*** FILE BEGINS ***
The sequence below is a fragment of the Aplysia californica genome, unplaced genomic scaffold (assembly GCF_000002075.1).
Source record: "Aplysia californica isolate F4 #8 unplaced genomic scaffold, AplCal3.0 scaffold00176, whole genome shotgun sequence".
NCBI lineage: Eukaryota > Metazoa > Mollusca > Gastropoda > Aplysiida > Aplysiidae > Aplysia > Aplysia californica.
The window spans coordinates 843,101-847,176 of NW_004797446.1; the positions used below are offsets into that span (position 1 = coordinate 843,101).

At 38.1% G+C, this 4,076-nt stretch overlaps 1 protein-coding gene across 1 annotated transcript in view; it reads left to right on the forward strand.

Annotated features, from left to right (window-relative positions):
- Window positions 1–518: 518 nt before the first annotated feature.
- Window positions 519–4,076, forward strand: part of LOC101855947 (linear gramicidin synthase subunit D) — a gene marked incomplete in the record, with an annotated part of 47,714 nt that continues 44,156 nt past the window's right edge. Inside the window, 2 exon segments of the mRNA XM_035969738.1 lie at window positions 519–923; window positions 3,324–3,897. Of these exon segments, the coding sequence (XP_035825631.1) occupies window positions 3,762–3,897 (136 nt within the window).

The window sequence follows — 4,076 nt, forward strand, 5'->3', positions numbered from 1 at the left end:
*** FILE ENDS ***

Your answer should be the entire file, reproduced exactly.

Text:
The sequence below is a fragment of the Aplysia californica genome, unplaced genomic scaffold (assembly GCF_000002075.1).
Source record: "Aplysia californica isolate F4 #8 unplaced genomic scaffold, AplCal3.0 scaffold00176, whole genome shotgun sequence".
NCBI lineage: Eukaryota > Metazoa > Mollusca > Gastropoda > Aplysiida > Aplysiidae > Aplysia > Aplysia californica.
The window spans coordinates 843,101-847,176 of NW_004797446.1; the positions used below are offsets into that span (position 1 = coordinate 843,101).

At 38.1% G+C, this 4,076-nt stretch overlaps 1 protein-coding gene across 1 annotated transcript in view; it reads left to right on the forward strand.

Annotated features, from left to right (window-relative positions):
- Window positions 1–518: 518 nt before the first annotated feature.
- Window positions 519–4,076, forward strand: part of LOC101855947 (linear gramicidin synthase subunit D) — a gene marked incomplete in the record, with an annotated part of 47,714 nt that continues 44,156 nt past the window's right edge. Inside the window, 2 exon segments of the mRNA XM_035969738.1 lie at window positions 519–923; window positions 3,324–3,897. Of these exon segments, the coding sequence (XP_035825631.1) occupies window positions 3,762–3,897 (136 nt within the window).

The window sequence follows — 4,076 nt, forward strand, 5'->3', positions numbered from 1 at the left end: